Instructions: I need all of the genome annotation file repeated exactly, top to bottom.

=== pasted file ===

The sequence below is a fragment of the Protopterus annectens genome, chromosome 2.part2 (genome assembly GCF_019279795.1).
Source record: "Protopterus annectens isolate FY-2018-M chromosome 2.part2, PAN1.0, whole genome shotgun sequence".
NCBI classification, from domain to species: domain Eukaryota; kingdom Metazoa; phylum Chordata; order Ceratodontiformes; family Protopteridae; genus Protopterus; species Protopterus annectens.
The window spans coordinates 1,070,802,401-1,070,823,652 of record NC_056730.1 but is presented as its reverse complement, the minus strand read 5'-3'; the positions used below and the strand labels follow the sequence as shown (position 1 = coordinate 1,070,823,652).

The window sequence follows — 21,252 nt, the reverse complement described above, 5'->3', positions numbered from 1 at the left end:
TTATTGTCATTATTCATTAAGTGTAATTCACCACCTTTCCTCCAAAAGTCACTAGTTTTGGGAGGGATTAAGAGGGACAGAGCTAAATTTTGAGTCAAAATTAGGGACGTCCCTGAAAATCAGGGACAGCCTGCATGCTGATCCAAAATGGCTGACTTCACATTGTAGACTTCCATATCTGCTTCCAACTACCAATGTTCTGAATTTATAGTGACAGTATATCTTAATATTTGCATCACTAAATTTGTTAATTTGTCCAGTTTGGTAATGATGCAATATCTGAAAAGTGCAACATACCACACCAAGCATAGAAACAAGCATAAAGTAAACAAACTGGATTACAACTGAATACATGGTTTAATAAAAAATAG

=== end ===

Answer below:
The sequence below is a fragment of the Protopterus annectens genome, chromosome 2.part2 (genome assembly GCF_019279795.1).
Source record: "Protopterus annectens isolate FY-2018-M chromosome 2.part2, PAN1.0, whole genome shotgun sequence".
NCBI classification, from domain to species: domain Eukaryota; kingdom Metazoa; phylum Chordata; order Ceratodontiformes; family Protopteridae; genus Protopterus; species Protopterus annectens.
The window spans coordinates 1,070,802,401-1,070,823,652 of record NC_056730.1 but is presented as its reverse complement, the minus strand read 5'-3'; the positions used below and the strand labels follow the sequence as shown (position 1 = coordinate 1,070,823,652).

The window sequence follows — 21,252 nt, the reverse complement described above, 5'->3', positions numbered from 1 at the left end:
TTATTGTCATTATTCATTAAGTGTAATTCACCACCTTTCCTCCAAAAGTCACTAGTTTTGGGAGGGATTAAGAGGGACAGAGCTAAATTTTGAGTCAAAATTAGGGACGTCCCTGAAAATCAGGGACAGCCTGCATGCTGATCCAAAATGGCTGACTTCACATTGTAGACTTCCATATCTGCTTCCAACTACCAATGTTCTGAATTTATAGTGACAGTATATCTTAATATTTGCATCACTAAATTTGTTAATTTGTCCAGTTTGGTAATGATGCAATATCTGAAAAGTGCAACATACCACACCAAGCATAGAAACAAGCATAAAGTAAACAAACTGGATTACAACTGAATACATGGTTTAATAAAAAATAG